Duplicate Death by Georgette Heyer

Because we were away in the Lake District it took me much longer than usual to read this book. I usually like to read detective fiction in 3 or 4 big chunks over a couple of days, but this must have taken me about a week in dribs and drabs. Because of that I only gave it 3 on Goodreads but I suspect it would have been a 4 if I had been able to read it as normal.

First published in 1951 and set in London, two similar murders are committed in the same house just two days apart, as you would expect given the book title. The house belongs to Mrs Haddington, a ghastly social climbing sort of a woman with a spoiled little madam of a teenage daughter, named Cynthia.

There are several possibilities as to the culprit or culprits and Chief Inspector Hemingway and Inspector Grant have the job of investigating the crime. Grant is of course Scottish and as he has just come back from a holiday in Inverness his speech is more Scottish than it would be normally, in fact he speaks quite a lot of Gaelic phrases, thus proving that Heyer went to the trouble of learning more Gaelic than I have. But then I’m a Lowlander and I know nothing much beyond sgian dubh.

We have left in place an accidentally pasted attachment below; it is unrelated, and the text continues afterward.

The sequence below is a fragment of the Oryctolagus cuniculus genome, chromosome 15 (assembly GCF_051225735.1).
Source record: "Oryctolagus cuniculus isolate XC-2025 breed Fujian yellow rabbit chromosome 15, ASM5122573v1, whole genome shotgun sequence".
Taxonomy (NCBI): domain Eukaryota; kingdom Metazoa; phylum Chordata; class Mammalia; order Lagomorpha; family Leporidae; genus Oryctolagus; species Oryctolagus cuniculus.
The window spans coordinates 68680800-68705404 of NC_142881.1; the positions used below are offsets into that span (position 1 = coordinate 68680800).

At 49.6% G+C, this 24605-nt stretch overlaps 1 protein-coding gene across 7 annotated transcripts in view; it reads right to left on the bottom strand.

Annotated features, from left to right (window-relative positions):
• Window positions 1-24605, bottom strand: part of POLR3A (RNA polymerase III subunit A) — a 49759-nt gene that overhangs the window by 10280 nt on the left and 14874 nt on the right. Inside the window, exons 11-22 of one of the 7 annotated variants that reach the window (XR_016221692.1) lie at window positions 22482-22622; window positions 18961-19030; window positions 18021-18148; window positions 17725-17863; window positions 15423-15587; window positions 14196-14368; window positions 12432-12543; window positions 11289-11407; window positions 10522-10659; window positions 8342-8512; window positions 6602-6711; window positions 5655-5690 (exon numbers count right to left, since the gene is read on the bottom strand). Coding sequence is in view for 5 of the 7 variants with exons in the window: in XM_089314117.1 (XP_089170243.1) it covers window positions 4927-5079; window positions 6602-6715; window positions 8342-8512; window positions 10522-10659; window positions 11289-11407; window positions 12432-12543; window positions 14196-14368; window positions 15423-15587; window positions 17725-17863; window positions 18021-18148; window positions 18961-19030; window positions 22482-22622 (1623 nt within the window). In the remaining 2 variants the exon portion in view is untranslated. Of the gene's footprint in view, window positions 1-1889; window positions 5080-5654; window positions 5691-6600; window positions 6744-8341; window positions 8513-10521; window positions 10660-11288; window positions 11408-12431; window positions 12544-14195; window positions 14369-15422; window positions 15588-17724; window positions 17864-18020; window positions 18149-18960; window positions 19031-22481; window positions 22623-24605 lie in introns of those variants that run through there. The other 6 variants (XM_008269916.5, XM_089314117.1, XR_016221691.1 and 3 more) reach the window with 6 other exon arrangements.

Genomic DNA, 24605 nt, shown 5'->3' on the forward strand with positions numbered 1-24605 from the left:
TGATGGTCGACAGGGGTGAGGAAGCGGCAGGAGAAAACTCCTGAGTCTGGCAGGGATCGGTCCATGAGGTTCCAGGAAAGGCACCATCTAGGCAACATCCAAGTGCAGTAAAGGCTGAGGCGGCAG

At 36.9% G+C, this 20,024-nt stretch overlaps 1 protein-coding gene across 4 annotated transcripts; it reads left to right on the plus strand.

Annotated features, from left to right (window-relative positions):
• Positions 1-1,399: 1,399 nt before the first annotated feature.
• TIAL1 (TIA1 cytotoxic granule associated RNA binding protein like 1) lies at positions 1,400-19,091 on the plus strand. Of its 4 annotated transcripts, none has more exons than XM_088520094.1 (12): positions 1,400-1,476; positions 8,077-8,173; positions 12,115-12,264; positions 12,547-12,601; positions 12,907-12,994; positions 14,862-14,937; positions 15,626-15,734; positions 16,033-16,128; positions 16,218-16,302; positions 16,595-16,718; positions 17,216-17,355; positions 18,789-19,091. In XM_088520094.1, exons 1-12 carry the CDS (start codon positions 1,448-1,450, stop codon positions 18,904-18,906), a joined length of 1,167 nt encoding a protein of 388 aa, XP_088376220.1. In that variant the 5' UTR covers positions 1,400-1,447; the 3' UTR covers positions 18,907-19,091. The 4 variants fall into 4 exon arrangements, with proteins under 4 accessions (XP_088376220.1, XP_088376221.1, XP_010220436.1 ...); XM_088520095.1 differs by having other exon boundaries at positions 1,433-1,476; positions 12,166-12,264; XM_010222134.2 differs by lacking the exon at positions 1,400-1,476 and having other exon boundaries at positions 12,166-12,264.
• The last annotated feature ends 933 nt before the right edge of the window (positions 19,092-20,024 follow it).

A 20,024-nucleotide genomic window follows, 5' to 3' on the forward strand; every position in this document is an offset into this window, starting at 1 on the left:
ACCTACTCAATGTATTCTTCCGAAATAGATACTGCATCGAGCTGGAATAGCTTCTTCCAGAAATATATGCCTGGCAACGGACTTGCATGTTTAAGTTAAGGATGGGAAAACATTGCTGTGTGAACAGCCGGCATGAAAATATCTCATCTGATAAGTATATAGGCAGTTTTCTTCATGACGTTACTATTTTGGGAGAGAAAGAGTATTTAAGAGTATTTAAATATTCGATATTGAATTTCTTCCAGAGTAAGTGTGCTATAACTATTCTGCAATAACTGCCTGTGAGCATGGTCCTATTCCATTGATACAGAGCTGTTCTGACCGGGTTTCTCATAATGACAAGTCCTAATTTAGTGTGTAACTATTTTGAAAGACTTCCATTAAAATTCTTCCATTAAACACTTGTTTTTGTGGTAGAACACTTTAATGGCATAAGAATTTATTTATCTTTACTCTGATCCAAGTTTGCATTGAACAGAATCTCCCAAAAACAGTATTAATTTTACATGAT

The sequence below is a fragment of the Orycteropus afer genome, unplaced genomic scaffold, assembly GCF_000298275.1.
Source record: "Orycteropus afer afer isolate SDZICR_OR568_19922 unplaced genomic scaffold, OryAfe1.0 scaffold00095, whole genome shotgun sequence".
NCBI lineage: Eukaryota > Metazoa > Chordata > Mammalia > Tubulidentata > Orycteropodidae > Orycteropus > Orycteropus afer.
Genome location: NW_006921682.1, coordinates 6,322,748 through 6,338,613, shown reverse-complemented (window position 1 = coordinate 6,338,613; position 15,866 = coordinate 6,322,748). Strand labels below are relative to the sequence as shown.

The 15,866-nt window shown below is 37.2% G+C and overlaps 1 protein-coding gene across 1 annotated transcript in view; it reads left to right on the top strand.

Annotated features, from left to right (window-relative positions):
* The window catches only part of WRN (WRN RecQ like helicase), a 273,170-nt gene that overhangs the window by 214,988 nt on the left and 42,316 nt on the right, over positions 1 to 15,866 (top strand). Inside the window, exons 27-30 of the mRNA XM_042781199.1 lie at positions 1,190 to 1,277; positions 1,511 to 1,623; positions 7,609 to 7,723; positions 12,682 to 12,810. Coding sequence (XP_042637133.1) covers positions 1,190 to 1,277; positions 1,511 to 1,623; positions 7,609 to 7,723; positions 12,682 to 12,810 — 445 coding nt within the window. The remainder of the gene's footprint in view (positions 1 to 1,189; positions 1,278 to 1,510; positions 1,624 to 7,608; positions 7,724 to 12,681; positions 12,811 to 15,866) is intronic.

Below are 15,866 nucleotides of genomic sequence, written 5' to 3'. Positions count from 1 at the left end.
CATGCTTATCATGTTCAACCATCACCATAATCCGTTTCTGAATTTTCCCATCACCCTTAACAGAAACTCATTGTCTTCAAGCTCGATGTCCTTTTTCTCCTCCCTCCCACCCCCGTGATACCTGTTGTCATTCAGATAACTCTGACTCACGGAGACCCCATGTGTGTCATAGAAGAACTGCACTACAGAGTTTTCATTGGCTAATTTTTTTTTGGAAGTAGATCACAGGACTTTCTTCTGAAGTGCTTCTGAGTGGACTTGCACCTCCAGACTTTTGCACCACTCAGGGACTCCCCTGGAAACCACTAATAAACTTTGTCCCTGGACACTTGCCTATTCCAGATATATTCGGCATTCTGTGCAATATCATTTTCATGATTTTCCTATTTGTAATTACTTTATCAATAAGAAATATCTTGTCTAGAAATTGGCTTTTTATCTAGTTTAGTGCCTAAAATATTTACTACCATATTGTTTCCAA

Anyway, it kept me guessing to the end which is always a plus and there is the usual witty dialogue which Heyer is so good at writing, especially between the love interest which she always has to have, even in her murder mysteries.

4 thoughts on “Duplicate Death by Georgette Heyer

  1. I enjoy Heyer’s mysteries, though I don’t think they’re as much fun as her Regency or Georgian stories. But I like this one because we get to see the Kanes of They Found Him Dead Again – and “Terrible Timothy” gets to be the hero.

    • Lisa,
      I’ve read quite a lot of her mysteries but unfortunately not They Found Him Dead Again, so I hadn’t met Terrible Timothy before. I have quite a few of her Regency books in my TBR pile but somehow I haven’t got around to them yet – I must, soonish.

    • Debbie,
      There was only one phrase which was translated, they were all just two or three word phrases. I just grump about Gaelic because it’s popping up everywhere in Scotland, even on our roadsigns and railway stations. It’s for the tourists really because hardly anyone can speak Gaelic here!

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